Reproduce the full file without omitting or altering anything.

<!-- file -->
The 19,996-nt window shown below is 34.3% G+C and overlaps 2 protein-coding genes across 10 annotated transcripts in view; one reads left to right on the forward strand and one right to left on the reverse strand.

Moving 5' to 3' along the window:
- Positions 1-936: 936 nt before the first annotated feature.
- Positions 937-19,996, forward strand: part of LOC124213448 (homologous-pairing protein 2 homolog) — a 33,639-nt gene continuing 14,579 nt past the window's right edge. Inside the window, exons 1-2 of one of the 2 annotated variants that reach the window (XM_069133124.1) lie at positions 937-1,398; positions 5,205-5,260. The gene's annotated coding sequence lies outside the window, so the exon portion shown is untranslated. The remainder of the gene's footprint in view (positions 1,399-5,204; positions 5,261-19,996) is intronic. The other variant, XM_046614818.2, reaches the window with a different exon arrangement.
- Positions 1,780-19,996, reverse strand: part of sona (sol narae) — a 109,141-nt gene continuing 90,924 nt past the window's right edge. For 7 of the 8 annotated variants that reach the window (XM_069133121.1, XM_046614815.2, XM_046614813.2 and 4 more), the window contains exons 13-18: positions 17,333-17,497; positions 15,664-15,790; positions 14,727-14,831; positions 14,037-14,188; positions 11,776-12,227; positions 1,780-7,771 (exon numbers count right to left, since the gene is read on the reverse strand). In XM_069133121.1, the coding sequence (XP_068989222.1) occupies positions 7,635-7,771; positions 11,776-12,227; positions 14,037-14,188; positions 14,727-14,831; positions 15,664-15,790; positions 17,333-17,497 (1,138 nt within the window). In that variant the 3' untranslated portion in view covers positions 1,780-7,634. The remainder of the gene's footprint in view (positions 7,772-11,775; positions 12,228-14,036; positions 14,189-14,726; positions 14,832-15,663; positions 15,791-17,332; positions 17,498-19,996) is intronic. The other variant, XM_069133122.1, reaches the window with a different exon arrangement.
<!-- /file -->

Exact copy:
The 19,996-nt window shown below is 34.3% G+C and overlaps 2 protein-coding genes across 10 annotated transcripts in view; one reads left to right on the forward strand and one right to left on the reverse strand.

Moving 5' to 3' along the window:
- Positions 1-936: 936 nt before the first annotated feature.
- Positions 937-19,996, forward strand: part of LOC124213448 (homologous-pairing protein 2 homolog) — a 33,639-nt gene continuing 14,579 nt past the window's right edge. Inside the window, exons 1-2 of one of the 2 annotated variants that reach the window (XM_069133124.1) lie at positions 937-1,398; positions 5,205-5,260. The gene's annotated coding sequence lies outside the window, so the exon portion shown is untranslated. The remainder of the gene's footprint in view (positions 1,399-5,204; positions 5,261-19,996) is intronic. The other variant, XM_046614818.2, reaches the window with a different exon arrangement.
- Positions 1,780-19,996, reverse strand: part of sona (sol narae) — a 109,141-nt gene continuing 90,924 nt past the window's right edge. For 7 of the 8 annotated variants that reach the window (XM_069133121.1, XM_046614815.2, XM_046614813.2 and 4 more), the window contains exons 13-18: positions 17,333-17,497; positions 15,664-15,790; positions 14,727-14,831; positions 14,037-14,188; positions 11,776-12,227; positions 1,780-7,771 (exon numbers count right to left, since the gene is read on the reverse strand). In XM_069133121.1, the coding sequence (XP_068989222.1) occupies positions 7,635-7,771; positions 11,776-12,227; positions 14,037-14,188; positions 14,727-14,831; positions 15,664-15,790; positions 17,333-17,497 (1,138 nt within the window). In that variant the 3' untranslated portion in view covers positions 1,780-7,634. The remainder of the gene's footprint in view (positions 7,772-11,775; positions 12,228-14,036; positions 14,189-14,726; positions 14,832-15,663; positions 15,791-17,332; positions 17,498-19,996) is intronic. The other variant, XM_069133122.1, reaches the window with a different exon arrangement.